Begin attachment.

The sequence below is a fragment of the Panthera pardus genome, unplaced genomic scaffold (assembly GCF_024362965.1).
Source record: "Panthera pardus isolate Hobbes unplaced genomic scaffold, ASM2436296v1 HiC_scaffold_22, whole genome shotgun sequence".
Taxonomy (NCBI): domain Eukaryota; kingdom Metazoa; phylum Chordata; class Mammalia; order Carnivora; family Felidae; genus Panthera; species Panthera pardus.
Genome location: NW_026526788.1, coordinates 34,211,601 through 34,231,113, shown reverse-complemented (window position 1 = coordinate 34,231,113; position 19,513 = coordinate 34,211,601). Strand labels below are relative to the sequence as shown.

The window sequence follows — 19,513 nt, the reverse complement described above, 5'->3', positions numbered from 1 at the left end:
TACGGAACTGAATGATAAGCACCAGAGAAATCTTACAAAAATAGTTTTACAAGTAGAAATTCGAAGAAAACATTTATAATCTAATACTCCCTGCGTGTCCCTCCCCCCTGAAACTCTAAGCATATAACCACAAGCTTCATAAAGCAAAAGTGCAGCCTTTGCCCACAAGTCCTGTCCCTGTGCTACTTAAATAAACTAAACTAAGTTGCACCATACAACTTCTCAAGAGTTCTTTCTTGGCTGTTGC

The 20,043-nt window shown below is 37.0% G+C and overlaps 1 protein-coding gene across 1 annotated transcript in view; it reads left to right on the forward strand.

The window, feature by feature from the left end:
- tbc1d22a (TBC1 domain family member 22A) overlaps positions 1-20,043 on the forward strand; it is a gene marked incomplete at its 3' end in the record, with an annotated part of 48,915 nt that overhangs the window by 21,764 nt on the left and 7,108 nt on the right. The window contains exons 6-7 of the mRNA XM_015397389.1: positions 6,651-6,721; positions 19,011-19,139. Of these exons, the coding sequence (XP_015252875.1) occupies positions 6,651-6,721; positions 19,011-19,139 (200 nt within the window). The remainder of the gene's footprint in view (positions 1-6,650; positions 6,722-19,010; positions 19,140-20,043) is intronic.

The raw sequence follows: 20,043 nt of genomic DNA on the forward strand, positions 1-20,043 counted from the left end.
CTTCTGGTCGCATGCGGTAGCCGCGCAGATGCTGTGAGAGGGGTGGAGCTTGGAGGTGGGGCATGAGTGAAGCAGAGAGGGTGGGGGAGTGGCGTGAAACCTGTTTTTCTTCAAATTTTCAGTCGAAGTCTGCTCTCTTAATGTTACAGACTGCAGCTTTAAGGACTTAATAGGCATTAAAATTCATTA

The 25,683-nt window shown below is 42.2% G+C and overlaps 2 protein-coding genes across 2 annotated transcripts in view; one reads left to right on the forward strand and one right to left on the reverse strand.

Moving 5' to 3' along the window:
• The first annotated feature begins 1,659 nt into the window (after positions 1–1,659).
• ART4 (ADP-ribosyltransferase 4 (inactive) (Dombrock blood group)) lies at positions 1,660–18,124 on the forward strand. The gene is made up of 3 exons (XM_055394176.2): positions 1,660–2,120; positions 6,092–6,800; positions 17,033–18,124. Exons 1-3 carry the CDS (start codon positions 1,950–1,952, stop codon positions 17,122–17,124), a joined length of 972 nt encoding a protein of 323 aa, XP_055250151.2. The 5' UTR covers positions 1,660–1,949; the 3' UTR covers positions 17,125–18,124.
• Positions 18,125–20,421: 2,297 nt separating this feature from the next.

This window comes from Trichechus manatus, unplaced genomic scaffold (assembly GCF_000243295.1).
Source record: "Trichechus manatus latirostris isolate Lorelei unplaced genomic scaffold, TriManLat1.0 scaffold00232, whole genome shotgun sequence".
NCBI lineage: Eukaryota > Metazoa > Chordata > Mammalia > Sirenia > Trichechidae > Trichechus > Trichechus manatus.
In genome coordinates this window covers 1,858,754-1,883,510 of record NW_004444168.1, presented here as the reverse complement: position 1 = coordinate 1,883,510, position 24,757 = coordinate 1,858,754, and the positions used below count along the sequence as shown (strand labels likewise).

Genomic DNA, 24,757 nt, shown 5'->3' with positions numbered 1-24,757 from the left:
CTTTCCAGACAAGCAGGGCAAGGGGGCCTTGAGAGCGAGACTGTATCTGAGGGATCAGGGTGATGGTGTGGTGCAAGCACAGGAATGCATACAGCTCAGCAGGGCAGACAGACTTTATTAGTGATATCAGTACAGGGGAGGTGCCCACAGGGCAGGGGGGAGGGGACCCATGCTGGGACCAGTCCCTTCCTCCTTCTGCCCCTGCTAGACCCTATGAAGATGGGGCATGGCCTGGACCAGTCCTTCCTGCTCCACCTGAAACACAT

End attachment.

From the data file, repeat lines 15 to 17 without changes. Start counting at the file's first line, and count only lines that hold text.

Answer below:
• ART4 (ADP-ribosyltransferase 4 (inactive) (Dombrock blood group)) lies at positions 1,660–18,124 on the forward strand. The gene is made up of 3 exons (XM_055394176.2): positions 1,660–2,120; positions 6,092–6,800; positions 17,033–18,124. Exons 1-3 carry the CDS (start codon positions 1,950–1,952, stop codon positions 17,122–17,124), a joined length of 972 nt encoding a protein of 323 aa, XP_055250151.2. The 5' UTR covers positions 1,660–1,949; the 3' UTR covers positions 17,125–18,124.
• Positions 18,125–20,421: 2,297 nt separating this feature from the next.

This window comes from Trichechus manatus, unplaced genomic scaffold (assembly GCF_000243295.1).